Models of Implementation
The EAL Program delivers support through trained EAL support teachers. The models of implementation for support delivery and used by EAL support teachers are designed to translate current research into practice taking into account the context of the student and the demands of the curriculum being taught across all school sectors.
Further information is available at EAL – Models of Implementation.
Teaching and Learning – Expectations
The learning expectations teachers have of their EAL students are dependent on a number of factors some of which are: the student’s cultural background; level and consistency of schooling in their first language; proficiency in their first language; proficiency in English and the student’s health and wellbeing.
Further information is available at EAL – Expectations.
EAL students who have had little or no formal schooling will need additional time and support, along with teaching that explicitly addresses their language learning needs in a formal setting. It is recognised that EAL students require adjustments to their learning program if they are to be engaged with their learning and challenged as they access the Australian Curriculum. The process of making those adjustments is known as the differentiation of classroom learning.
Further information is available at EAL – Differentiation.
Research Underpinning Practice
EAL students can and do achieve at the levels of their English-speaking peers through inclusive and supportive classroom environments, appropriate learning experiences and assessment practices, and the high expectations of their teachers. EAL Program teachers support student achievement through personalised, systematic, explicit and challenging instruction based on their students’ language needs and prior learning and EAL Program teachers’ planning is founded on research and good teaching practice.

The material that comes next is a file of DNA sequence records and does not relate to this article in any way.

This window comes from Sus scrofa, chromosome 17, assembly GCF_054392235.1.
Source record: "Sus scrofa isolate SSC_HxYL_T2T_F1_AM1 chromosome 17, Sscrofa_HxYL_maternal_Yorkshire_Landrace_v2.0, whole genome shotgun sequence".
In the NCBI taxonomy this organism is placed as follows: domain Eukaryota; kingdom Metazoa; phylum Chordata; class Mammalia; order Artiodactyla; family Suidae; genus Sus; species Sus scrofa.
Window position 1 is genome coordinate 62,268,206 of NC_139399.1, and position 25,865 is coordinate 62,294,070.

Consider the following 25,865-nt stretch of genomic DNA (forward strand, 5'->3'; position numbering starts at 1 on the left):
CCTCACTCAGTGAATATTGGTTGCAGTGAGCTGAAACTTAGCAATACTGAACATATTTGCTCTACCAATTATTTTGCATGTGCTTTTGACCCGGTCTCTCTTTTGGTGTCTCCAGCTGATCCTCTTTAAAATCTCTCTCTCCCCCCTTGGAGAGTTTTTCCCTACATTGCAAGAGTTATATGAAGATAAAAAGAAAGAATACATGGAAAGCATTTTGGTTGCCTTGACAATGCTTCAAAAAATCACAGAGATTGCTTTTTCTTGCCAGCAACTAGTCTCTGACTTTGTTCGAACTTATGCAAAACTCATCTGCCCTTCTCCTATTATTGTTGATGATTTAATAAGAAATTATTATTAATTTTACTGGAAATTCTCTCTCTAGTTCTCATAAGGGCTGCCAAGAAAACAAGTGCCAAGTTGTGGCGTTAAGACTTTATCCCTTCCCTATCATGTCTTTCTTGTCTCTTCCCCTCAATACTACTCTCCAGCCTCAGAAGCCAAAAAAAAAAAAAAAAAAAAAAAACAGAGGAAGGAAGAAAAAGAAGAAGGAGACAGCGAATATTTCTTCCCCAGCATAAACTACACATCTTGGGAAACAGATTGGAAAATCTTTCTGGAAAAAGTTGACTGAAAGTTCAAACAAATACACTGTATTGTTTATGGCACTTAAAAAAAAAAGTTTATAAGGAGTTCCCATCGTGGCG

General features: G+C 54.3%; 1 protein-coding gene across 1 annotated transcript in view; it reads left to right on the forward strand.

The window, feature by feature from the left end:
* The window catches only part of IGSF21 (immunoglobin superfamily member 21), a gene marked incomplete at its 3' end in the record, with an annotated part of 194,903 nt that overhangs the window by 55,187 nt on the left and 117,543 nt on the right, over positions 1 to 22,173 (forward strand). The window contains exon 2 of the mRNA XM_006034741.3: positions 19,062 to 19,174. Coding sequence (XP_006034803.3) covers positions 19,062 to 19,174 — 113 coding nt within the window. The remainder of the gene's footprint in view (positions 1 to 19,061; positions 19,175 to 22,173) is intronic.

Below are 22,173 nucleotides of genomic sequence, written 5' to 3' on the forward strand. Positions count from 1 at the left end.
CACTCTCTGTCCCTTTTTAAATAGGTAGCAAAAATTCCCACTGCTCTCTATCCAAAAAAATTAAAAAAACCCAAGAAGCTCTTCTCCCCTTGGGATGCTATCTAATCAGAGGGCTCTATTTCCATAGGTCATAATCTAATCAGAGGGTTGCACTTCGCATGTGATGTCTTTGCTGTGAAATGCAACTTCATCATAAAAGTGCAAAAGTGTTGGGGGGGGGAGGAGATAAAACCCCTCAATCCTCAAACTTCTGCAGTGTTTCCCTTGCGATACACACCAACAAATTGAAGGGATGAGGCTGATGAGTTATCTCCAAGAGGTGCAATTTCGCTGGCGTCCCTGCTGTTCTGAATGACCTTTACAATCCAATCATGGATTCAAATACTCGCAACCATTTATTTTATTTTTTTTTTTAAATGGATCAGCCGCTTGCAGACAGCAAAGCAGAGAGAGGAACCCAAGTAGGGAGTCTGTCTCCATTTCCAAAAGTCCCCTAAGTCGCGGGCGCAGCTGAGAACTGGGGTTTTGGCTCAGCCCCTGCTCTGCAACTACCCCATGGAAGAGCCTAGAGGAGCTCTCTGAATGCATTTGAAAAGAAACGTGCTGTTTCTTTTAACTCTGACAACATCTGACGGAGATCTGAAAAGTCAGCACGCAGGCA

Further information is available at EAL – Research Underpinning Practice.
ACARA EAL/D Overview and Advice
The Australian Curriculum Assessment and Reporting Authority has produced a document which comprises: an overview of the characteristics of students learning EAL/D and their particular needs; advice for teachers regarding linguistic and cultural considerations and teaching strategies; a glossary of terms used in the resource; references. Further information is available at ACARA EAL/D Overview and Advice
EAL/D Elaborations of the Australian Professional Standards for Teachers
The Australian Institute for Teaching and School Leadership Inc. (AITSL) has created national teaching standards for teachers to inform them about what they should be aiming to achieve at every stage of their career so they can improve their practice inside and outside of the classroom.
The Teacher Standards consist of seven standards, which teachers will meet at differing levels depending on their career stage and level of experience. They need to evidence certain requirements of the Standards in order to become a registered teacher, or achieve Highly Accomplished and Lead certification.
The Australian Council of TESOL Associations (ACTA) have elaborated the AITSL teaching standards in consultation with AITSL. AITSL acknowledges the work and expertise ACTA has provided in producing this document to support teachers working in EAL/D settings. The EAL/D Elaborations have direct relevance for all such teachers, not just those in EAL/D (or ESL) positions.
Further information is available at EAL/D Elaborations of the Australian Professional Standards for Teachers.